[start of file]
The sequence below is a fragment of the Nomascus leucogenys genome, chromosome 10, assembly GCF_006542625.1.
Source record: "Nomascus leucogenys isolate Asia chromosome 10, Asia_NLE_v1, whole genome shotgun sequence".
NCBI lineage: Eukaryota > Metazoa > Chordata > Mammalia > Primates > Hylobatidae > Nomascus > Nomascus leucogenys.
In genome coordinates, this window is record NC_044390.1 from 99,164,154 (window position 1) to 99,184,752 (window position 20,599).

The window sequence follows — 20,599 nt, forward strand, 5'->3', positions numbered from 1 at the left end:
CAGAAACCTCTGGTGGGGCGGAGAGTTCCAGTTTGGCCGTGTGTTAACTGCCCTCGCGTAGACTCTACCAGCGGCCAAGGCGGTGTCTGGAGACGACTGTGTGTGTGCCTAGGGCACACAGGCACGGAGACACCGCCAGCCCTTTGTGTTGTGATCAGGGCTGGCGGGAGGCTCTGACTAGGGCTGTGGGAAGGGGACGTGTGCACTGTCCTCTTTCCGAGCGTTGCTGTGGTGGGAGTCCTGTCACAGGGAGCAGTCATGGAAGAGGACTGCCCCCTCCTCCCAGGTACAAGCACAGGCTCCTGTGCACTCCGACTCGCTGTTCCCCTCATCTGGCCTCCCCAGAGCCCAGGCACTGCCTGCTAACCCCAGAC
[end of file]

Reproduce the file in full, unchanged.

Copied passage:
The sequence below is a fragment of the Nomascus leucogenys genome, chromosome 10, assembly GCF_006542625.1.
Source record: "Nomascus leucogenys isolate Asia chromosome 10, Asia_NLE_v1, whole genome shotgun sequence".
NCBI lineage: Eukaryota > Metazoa > Chordata > Mammalia > Primates > Hylobatidae > Nomascus > Nomascus leucogenys.
In genome coordinates, this window is record NC_044390.1 from 99,164,154 (window position 1) to 99,184,752 (window position 20,599).

The window sequence follows — 20,599 nt, forward strand, 5'->3', positions numbered from 1 at the left end:
CAGAAACCTCTGGTGGGGCGGAGAGTTCCAGTTTGGCCGTGTGTTAACTGCCCTCGCGTAGACTCTACCAGCGGCCAAGGCGGTGTCTGGAGACGACTGTGTGTGTGCCTAGGGCACACAGGCACGGAGACACCGCCAGCCCTTTGTGTTGTGATCAGGGCTGGCGGGAGGCTCTGACTAGGGCTGTGGGAAGGGGACGTGTGCACTGTCCTCTTTCCGAGCGTTGCTGTGGTGGGAGTCCTGTCACAGGGAGCAGTCATGGAAGAGGACTGCCCCCTCCTCCCAGGTACAAGCACAGGCTCCTGTGCACTCCGACTCGCTGTTCCCCTCATCTGGCCTCCCCAGAGCCCAGGCACTGCCTGCTAACCCCAGAC